Agbakoba said: “This is another big issue confronting all Presidential candidates. All the Presidential candidates recognise the alarming unemployment figures in Nigeria but have yet to make specific recommendations on how to tackle the massive unemployment. Available data shows the number of unemployed Nigerians is over 20 Million. The Nigerian Bureau of Statistics (NBS) defines unemployment as the number of Nigerians that either did nothing or worked for less than 20 hours per week.”

On poverty, he said: “This is the single biggest issue confronting the Presidential candidates. Apart from general statements, most Presidential candidates have not said how they intend to reverse Nigeria’s alarming poverty. The National Bureau of Statistics (NBS) has disclosed that 133 million Nigerians are multi-dimensionally poor. This represents 63 percent of the nation’s population. According to the NBS, half of this poor population cook with dung, wood, or charcoal, rather than clean energy. Deprivations are apparent in sanitation, time to healthcare, food insecurity, and housing. Sokoto, Bayelsa, Gombe, Jigawa, and Plateau are the top poorest states. Sokoto leads with 90.5 percent of people in the state being poor. It is followed by Bayelsa with 88.5 percent poor people. Gombe with 86percent; Jigawa with 84.3percent, and Plateau with 84 percent.”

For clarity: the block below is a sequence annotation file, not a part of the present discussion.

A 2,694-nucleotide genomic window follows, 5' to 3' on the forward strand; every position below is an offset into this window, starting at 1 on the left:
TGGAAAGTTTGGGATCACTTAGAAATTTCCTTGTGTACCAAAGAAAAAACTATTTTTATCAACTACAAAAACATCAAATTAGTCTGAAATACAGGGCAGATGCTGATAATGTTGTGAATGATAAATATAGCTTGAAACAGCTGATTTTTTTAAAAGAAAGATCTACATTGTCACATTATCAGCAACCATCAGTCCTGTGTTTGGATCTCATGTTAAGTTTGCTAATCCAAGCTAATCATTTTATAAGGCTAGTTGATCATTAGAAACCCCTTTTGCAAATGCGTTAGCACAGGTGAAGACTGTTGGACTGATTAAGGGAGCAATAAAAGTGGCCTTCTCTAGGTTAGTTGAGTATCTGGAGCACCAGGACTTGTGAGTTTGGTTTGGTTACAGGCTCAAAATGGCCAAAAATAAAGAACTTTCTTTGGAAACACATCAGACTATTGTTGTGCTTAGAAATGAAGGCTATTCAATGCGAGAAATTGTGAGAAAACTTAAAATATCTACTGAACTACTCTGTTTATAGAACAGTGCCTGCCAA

Other areas that OAL listed as crucial issues that should receive concrete plans by the candidates on how to tackle them include weak and inefficient judicial, legal, institutional and regulatory framework; International relations/Foreign policy; Corruption, lack of transparency, and accountability, and Energy crisis.

He also proffered solutions to the identified challenges and pointed the candidates to things they could do to achieve a desirable result.

Since September 28th, the presidential candidates of the four leading political parties have been speaking to Nigerians, appealing for votes. However, only about three of them have made public their manifestos, which though identified the nation’s problems, but fell.short on how they can be addressed.